Mapping Migration: Implementing a Multi-Year Unit in Lower School
When a professional development opportunity at the University of Pittsburgh presented itself to Lower School teachers Jen Lakin, Holly Mawn, and Jess Nolan, they knew they couldn’t pass it up. Eager to work together on their social studies curriculums in grades 3 and 4, the trio joined the week-long Interdisciplinary Global Educators Workshop, a virtual program designed for K-16 educators to collaborate on redesigning curriculum units to globalize student learning.
Run by the University’s Global Studies Center, Grade 3 Teachers Ms. Lakin and Ms. Mawn and Grade 4 Teacher Ms. Nolan chose to revamp their immigration units to look more broadly at migration patterns. After workshopping the idea with fellow participants, they decided that by taking the “im” off of immigration, they could look more closely at the migration of people within the United States, their contributions, and the long-term effects.
“We really wanted to come together to globalize our units and make it a seamless transition from third to fourth grade,” shared Ms. Mawn. “Our goal was to make sure that we were telling stories from multiple perspectives. By highlighting migration, we are focusing on the rich cultural contributions from many different cultures and how those contributions helped create the America we know today.”
In practice, third grade students will explore migration through the lens of why people move. They will consider what life was once like for immigrants, what causes people to leave their homes to start new lives in different places, and investigate how migration is a theme across their subjects. From social studies to literature and art class, students are deepening their understanding through diverse storytelling and interactive lessons that focus on migration and movement across curriculums.
Cross-cultural connections will come alive in the art studio when students are introduced to two contemporary artists, Favianna Rodriguez and Lordy Rodriguez, who will explore themes of migration and mapping later this spring. In language arts class, new literature selections will bring migration stories to life. Prairie Lotus by Linda Sue Park, a book about a half white/half Chinese girl who lives in the Dakota Territories in the 1800s, was chosen to provide a contrast to the Little House series that students also read. The story provides an opportunity for Ms. Lakin and Ms. Mawn to discuss how people can have different experiences, even if they live in the same place, at the same time. In addition to Prairie Lotus, students will read Follow Me Down to Nicodemus Town by A. LaFaye, a book based on the history of the African American pioneer settlement. Third graders will learn about the Great Migration and the frontier towns where formerly enslaved people settled from Dede and her family, Exodusters who settled in Nicodemus, Kansas.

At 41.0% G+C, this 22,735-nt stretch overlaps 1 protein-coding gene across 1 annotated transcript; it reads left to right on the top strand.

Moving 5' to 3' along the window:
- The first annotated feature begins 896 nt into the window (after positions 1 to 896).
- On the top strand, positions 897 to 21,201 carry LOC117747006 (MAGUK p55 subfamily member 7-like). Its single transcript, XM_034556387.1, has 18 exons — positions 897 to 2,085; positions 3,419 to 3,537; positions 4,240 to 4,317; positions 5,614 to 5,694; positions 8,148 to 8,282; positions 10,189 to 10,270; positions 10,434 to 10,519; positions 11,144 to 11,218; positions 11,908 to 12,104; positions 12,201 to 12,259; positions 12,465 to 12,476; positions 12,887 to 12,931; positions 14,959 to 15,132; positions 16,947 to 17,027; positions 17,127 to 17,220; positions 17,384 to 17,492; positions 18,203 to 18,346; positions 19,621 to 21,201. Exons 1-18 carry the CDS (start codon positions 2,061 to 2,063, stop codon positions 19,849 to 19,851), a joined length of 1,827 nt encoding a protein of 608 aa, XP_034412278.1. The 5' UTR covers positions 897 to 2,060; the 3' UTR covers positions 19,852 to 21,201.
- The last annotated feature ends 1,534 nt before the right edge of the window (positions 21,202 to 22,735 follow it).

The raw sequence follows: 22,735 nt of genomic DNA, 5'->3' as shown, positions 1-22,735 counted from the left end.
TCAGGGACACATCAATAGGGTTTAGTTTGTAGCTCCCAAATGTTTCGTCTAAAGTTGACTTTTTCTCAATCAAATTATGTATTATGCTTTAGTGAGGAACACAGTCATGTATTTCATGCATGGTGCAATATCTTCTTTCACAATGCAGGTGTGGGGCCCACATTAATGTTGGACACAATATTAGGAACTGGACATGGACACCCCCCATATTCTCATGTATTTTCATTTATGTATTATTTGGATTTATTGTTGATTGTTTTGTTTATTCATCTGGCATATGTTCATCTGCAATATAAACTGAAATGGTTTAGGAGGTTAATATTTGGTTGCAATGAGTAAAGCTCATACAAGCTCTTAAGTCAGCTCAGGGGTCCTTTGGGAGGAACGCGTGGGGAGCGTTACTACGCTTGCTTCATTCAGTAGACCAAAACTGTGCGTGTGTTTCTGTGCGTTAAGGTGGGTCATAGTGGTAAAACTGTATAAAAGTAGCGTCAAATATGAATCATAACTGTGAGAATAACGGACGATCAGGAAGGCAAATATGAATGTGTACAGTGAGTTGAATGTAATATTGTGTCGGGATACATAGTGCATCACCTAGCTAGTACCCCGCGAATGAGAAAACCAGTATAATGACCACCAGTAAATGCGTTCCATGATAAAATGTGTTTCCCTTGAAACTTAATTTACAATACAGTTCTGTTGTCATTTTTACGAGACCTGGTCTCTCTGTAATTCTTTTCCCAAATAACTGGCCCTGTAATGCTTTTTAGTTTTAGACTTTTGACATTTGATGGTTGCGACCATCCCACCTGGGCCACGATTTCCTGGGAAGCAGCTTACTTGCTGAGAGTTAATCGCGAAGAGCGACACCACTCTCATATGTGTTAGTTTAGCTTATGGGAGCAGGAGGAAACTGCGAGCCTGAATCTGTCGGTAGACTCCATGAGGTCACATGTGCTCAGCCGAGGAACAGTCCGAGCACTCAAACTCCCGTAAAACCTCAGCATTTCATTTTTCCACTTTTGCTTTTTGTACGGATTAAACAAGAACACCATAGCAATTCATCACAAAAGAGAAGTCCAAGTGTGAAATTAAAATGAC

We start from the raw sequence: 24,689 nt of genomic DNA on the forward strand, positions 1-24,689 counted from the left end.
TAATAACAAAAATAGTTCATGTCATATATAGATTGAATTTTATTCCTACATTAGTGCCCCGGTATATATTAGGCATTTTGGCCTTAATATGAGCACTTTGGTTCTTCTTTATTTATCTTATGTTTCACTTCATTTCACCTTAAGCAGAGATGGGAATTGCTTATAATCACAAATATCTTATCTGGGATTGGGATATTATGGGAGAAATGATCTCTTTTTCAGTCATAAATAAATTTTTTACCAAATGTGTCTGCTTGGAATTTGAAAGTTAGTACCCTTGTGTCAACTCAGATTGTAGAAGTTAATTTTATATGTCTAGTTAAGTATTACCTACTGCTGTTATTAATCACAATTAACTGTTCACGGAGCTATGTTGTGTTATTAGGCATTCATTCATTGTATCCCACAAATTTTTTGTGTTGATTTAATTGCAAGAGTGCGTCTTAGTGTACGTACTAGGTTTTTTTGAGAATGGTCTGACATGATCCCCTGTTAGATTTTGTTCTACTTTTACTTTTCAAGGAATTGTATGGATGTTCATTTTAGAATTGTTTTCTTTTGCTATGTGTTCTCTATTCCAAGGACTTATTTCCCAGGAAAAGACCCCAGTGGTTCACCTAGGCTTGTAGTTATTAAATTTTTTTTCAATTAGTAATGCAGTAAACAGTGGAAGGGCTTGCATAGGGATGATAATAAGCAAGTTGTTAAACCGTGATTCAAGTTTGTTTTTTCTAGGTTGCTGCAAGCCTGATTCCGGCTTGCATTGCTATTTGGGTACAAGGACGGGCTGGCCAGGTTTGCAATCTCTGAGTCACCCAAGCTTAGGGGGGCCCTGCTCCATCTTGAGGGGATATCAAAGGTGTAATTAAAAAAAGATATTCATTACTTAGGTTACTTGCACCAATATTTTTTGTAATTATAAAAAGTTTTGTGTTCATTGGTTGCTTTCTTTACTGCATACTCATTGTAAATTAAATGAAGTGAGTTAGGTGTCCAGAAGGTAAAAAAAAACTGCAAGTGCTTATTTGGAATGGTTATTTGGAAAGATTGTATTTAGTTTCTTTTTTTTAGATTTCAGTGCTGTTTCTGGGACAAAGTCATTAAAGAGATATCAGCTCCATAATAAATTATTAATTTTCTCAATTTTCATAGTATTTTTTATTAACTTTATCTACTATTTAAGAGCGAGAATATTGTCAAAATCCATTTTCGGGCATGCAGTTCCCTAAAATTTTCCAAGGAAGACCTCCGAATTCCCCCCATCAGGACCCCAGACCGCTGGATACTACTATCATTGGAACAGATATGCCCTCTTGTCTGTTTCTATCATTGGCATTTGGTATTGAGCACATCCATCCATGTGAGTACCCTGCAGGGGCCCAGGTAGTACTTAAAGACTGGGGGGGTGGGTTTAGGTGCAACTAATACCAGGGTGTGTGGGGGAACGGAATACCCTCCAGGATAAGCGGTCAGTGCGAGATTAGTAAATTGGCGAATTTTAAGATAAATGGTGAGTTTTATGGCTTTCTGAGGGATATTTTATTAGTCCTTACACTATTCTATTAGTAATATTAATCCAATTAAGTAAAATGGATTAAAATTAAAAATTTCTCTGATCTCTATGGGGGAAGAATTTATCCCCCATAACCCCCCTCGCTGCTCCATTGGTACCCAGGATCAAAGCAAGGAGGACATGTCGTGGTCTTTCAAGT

In the fourth grade, students will build upon their knowledge and dig deeper into the pushes and pulls of migration. They will explore different essential questions: Why do people settle where they do? What kinds of obstacles do migrants face? What cultural contributions can be attributed to migration? To ensure that Ellis girls relate to the material, Ms. Nolan is introducing new lesson plans that delve into two aspects of culture that were affected by migration: food and music.
Students are learning about the cultural connections derived from food through two novels, Esperanza Rising by Pam Muñoz Ryan and Love Sugar Magic: A Dash of Trouble by Anna Meriano, and a new project. Aptly titled the Flavor Profile Project, students researched ingredients from specific countries and shared recipes and information about their origins. From avocados and enchiladas in Mexico to olives and spanakopita in Greece, grade 4 students highlighted a variety of cultures and cuisines that they enjoy at their dinner tables.
As for music, students will look to storytelling and jazz to discuss the Great Migration and the African American experience. They will read Bud, Not Buddy by Christopher Paul Curtis, learn about jazz in music class with Ellis’ very own jazz expert and music teacher Jayla Griggs, and watch the documentary America’s Musical Journey to uncover how music influences and contributes to American culture.
“The beauty of teaching literature and social studies is to be able to connect students to so many stories,” said Ms. Nolan. “These stories deepen their understanding of ideas that can be very complex. They highlight economic, environmental, and cultural reasons for migration and help students understand that migration looks very different depending upon your situation.”
This in-depth, multi-year look at migration in grades 3 and 4 encourages students to foster authentic relationships and recognize the weighty contributions migrants have made in the United States. By making migration a recurring theme throughout grades 3 and 4, students are able to connect to the idea on a personal level as they think about their communities, their neighbors, and their own cultures.